Investment options that someone would consider risk-free
Here’s a scenario that some readers may relate to. Let’s say you have some extra money that you don’t want to invest in anything that isn’t risk-free; perhaps it was an $100,000 inheritance, proceeds from a property sale, or an extremely large commission on a sale. You want to make sure it is there when you go to purchase your next house in about 5 years. The options you are considering include an FDIC-insured savings account, FDIC-insured certificates of deposit, a money market fund, and treasuries. Let’s say the absolute best rate you can find is a 3.25% five year CD, keeping in mind that you will have to pay taxes on the interest you earn. Let’s also say you have a $900,000 mortgage on your current house and it has 25 years left on the mortgage term. The reason you are going to purchase a house in about 5 years is that you expect to sell your current house at that time. Your youngest child will be headed to college, and you plan on using the proceeds to downsize into a newer, less expensive house. For the sake of this illustration, you are only considering truly risk-free options, not chasing a higher return by taking on risk.
Recasting your mortgage
There is another risk-free option that might appeal to some. You can use the $100,000 to pay down your mortgage and then ask the lender to recast the mortgage with the same interest rate and same remaining term. Doing this would reduce your monthly payment immediately, without changing the 25 year remaining term on the loan. There is no investment risk; your contractual monthly payment is reduced regardless of the direction of the stock market, a recession, interest rate changes, etc. If your original loan was a 30 year fixed rate mortgage of $989,000 at a 4.375% interest rate, you would have roughly $900,000 left in principal after 5 years. Paying the loan down by $100,000 and recasting it with the same interest rate and term would decrease your payment from $4937.93 per month to $4389.17 per month (a savings of $548.76 per month or $6585.14 per year). Over a 5 year period, that savings would total $32,925.70. However, some of the savings comes from paying less in principal as well; it is not just a difference in interest. The amount that would save in interest over 5 years is $20,598.17. By comparison, had you left the $100,000 in a five year CD at a 3.25% interest rate, you would have earned $17,341.14. So you made over $3,000 without taking on any risk.
What about taxes?
One reason the amount of $900,000 was used in the example, is that the current tax law only allows for home interest to be deducted on mortgage principal of $750,000 or less (if the mortgage was issued before the tax law in 2017, then it is grandfather in at a maximum principal value of $1,000,000). So reducing the mortgage amount from $900,000 to $800,000 does not yield any immediate tax savings, and only starts to make any difference by the end of year 3 when the principal finally drops below $750,000. If someone has a 40% combined federal and state marginal tax rate, the lost savings opportunity in the last 3 years combined would only be about $1000. On the other hand, the CD interest would be taxed at 40% which would bring the after tax income on the CD down by almost $7000. If the mortgage was below $750,000, paid down, and recasted (and you itemized your deductions on your tax return), then the tax impact on the mortgage recast would be similar to the tax impact on CD’s. If the interest rate on the mortgage is higher than the interest rate on the CD’s, then there will always be a savings.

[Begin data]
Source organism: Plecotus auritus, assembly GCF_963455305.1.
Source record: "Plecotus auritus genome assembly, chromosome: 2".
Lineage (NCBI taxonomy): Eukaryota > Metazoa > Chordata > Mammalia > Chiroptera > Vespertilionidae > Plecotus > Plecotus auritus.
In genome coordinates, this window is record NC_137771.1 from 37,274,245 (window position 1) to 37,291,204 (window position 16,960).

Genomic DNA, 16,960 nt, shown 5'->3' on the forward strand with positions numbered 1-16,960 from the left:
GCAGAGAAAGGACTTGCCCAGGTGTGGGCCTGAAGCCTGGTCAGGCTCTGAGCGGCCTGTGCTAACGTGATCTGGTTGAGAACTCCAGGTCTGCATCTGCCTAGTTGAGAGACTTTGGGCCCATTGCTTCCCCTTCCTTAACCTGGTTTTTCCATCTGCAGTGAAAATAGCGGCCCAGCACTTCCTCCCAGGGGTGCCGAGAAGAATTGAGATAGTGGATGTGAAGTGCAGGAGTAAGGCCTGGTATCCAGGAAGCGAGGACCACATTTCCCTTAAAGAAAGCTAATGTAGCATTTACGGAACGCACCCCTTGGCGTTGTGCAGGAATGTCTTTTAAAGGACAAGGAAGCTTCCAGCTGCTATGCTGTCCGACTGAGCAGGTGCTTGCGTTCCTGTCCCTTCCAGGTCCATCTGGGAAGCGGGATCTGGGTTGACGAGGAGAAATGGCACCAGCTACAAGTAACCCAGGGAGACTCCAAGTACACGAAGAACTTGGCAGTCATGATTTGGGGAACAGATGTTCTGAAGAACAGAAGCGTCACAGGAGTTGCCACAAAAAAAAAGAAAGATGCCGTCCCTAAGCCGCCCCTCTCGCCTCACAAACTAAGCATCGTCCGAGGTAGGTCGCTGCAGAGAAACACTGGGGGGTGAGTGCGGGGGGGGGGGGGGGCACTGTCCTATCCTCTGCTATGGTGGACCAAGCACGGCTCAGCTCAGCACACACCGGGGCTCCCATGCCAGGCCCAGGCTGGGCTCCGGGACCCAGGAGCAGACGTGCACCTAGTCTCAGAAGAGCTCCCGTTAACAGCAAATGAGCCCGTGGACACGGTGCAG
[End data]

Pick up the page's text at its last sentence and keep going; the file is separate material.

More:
How is this different then just paying down your mortgage?
Typically, paying down your mortgage does not affect the monthly payments. It only shaves time off your loan at the end and adjusts the proportion of money each month going to principal vs. interest. Paying down your mortgage by $100,000 in this example would shave 4½ years from your mortgage, but you would not see any difference in the monthly payments. They would remain at $4937.93. Over the course of the next 5 years, you would spend over $33,000 more on the mortgage than if you had recasted it, but will also walk away with about $36,000 more at closing (because you have been making bigger payments each month and paying the principal down more). So you do get the extra monthly payment money back plus $3000, but you miss out on 5 years of paying less each month. You also miss out on using that extra $33,000 to invest in something else or even just have it earn interest in a CD or savings account.
Keep in mind that when you pay down your mortgage, typically the payment stays the same. So you only see the benefit when you sell or refinance, or stop having to make any payments at all when the mortgage is completely paid off many years later. Recasting your mortgage adjusts your payment right away.
Why not just refinance your mortgage?
The costs associated with refinancing can be staggering. Everything from appraisals, to title insurance, to credit reports, to escrow fees, etc. — the list can go on and on. It could be 1 to 3% of the loan amount or even more. Obviously if interest rates had dropped notably or you qualify for a better rate now, it might still make sense to refinance. But it generally doesn’t make sense to refinance into the same loan terms and interest rate when you can recast. The beauty of recasting your mortgage is that many lenders will let you do it for very little money or even for free. Chase charges a $150 fee and requires the principal to be paid down by $5000 or more. Roundpoint Mortgage charges between $0 and $300 depending on the state.